What are you? For many people, this question elicits a variety of responses: student, sister, brother, dancer, mother, sports enthusiast. For ethnically ambiguous people, however, the question usually refers to what race they are — or whether they identify as mixed race. Implicit in such a question is the notion that mixed race people have a choice, a choice to decide how they racially identify.
This view of choice implies that America has arrived in a post-race society. For the first time since its origin in 1790, the U.S. Census in 2000 gave respondents the choice to mark more than one race. Many view the "mark one or more races" (MOOM) option as validation that mixed race people can freely choose their racial identities. In a recent talk at the Clayman Institute, race scholar Michele Elam challenged the notion of unconstrained choice for mixed race people and offered a nuanced view of the relationship between race, art and social justice in the 21st century.
Elam’s research questions the current glamorization of mixed race as the enshrinement of choice. Elam instead suggests that mixed race — as with all racial identifications — is a form of social negotiation. That is, racial self-identification as a continuum that is part social ascription and part choice. Her work examines mixed race art — from traditional plays to popular culture — to showcase the ways in which mixed race choices are not free and unrestrained, but embedded in a social context.
The idea of free choice contrasts starkly with the nation’s one-drop legacy that ruled before the 2000 Census’ MOOM. Under the one-drop rule, any person with discernible black ancestry — no matter how remote — would be classified as black. There was little room to legitimately identify as non-black, aside from the light-skinned black person “passing” as white. The Loving v. Virginia decision that declared laws banning interracial marriage unconstitutional in 1967 officially recognized interracial families and paved the way for the contemporary dialogue on defining mixed race in popular culture.
With the legitimation of mixed race identities, some argue that we have moved to the opposite end of the spectrum: from rigid single-race categories toward a celebration of mixed race identity as a political solution to the thorny issue of race. Elam used a 1993 cover of Time magazine as one such example. The computer-generated face featured on the cover (the supposed result of a compilation of several faces from different races) resulted in a beautiful, ethnically ambiguous face, suggesting a future of racial mixture and harmony. This image oversimplified mixed race as a seamless blend.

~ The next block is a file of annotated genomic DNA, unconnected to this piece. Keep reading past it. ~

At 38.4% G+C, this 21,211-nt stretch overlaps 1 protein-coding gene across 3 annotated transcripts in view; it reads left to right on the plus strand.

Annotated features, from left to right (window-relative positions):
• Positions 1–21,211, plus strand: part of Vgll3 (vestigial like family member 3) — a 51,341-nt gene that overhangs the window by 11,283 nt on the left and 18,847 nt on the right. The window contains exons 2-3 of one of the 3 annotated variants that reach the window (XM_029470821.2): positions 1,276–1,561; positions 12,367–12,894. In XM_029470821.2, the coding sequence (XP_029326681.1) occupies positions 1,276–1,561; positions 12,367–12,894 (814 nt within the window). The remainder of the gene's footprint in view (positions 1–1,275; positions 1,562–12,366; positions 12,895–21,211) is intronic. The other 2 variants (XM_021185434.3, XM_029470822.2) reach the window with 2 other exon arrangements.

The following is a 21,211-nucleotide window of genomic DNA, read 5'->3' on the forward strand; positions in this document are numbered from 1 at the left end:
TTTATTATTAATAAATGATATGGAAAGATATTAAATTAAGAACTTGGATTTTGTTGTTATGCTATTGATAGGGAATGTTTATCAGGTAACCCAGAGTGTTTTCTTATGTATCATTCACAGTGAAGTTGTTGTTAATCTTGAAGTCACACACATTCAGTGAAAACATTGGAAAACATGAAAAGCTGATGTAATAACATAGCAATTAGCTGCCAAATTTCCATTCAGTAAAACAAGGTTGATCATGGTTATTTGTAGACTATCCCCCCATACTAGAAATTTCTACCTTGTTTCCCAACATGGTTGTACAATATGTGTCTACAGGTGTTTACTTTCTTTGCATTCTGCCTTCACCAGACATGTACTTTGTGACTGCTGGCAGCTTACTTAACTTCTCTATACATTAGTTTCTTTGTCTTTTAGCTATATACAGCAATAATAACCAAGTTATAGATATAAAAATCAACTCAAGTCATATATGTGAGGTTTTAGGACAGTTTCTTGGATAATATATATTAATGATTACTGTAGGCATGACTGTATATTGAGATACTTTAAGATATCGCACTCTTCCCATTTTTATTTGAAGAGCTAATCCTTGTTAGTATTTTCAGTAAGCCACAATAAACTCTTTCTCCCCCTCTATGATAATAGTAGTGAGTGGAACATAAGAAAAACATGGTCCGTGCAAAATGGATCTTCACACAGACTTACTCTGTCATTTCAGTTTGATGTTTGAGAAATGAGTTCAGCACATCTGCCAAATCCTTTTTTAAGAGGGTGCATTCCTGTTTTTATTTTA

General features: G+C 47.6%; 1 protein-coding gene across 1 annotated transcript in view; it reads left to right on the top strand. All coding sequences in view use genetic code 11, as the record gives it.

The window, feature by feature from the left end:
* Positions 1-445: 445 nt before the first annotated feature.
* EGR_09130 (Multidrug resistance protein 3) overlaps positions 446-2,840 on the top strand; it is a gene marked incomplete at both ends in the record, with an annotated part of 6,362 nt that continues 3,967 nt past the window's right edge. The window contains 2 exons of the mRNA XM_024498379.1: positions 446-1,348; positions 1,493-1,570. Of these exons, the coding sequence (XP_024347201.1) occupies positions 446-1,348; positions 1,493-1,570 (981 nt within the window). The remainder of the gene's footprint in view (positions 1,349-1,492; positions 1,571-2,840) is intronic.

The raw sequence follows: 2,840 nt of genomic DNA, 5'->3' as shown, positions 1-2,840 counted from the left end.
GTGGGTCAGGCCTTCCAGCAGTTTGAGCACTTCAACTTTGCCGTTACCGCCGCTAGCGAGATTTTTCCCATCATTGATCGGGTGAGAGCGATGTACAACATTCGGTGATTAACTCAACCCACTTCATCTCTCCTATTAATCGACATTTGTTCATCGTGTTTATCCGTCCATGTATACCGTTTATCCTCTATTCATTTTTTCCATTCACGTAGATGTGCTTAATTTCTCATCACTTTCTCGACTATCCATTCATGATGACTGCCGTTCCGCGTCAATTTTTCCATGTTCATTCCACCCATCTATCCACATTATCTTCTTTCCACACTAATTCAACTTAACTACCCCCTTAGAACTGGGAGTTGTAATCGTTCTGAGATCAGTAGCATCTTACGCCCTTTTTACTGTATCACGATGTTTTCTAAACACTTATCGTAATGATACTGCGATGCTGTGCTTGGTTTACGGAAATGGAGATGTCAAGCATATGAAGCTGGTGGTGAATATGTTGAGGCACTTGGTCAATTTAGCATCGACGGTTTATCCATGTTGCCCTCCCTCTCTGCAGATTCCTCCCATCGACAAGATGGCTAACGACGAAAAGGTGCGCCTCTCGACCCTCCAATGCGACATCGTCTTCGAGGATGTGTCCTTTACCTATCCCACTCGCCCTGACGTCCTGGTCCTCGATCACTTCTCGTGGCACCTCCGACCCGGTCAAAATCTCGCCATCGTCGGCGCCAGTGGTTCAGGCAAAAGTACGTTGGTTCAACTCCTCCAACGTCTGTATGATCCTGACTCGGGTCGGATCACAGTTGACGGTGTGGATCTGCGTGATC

Elam discussed works that offer more critical engagements with mixed race and invite questions about its meaning. Lezley Saar’s Baby Halfie Brown Head, a plastic doll with a white body and black head, challenges the notion that mixed race is a perfect blending of races. Instead, the dark head and light body might suggest that the two races do not perfectly blend into the “beige.” They remain distinct, and as Elam notes, do not invite a mother’s embrace.
Skits from Dave Chappelle’s The Chappelle Show also invoke questions about the tensions around mixed race identity. Elam showed a video clip from Chappelle’s “Racial Draft” — which mocks a sports draft with representatives from various racial groups jockeying to claim mixed race individuals for one sole racial group. The clip not only raises questions about the importance of the larger context for individuals’ freedom to choose mixed race identities, but also about the social consequences of identifying one way over another.
While early popular media embraced mixed race as ideal combinations etched in beauty, current artists work to expand our conception of mixed race people and mixed race lives. Elam opened a conversation on what mixed race does and doesn’t mean. As Saar’s and Chapelle’s works demonstrate, mixed race identity is not necessarily a “choice” free of constraint. Instead of leaving us with a sense of less, a complex view of mixed race identity enables us to discover what we do not know by raising questions about assumptions that we typically take for granted. Thus, instead of forcing mixed race people into a box, perhaps the “what are you?” question can be viewed as the starting point for a deeper investigation.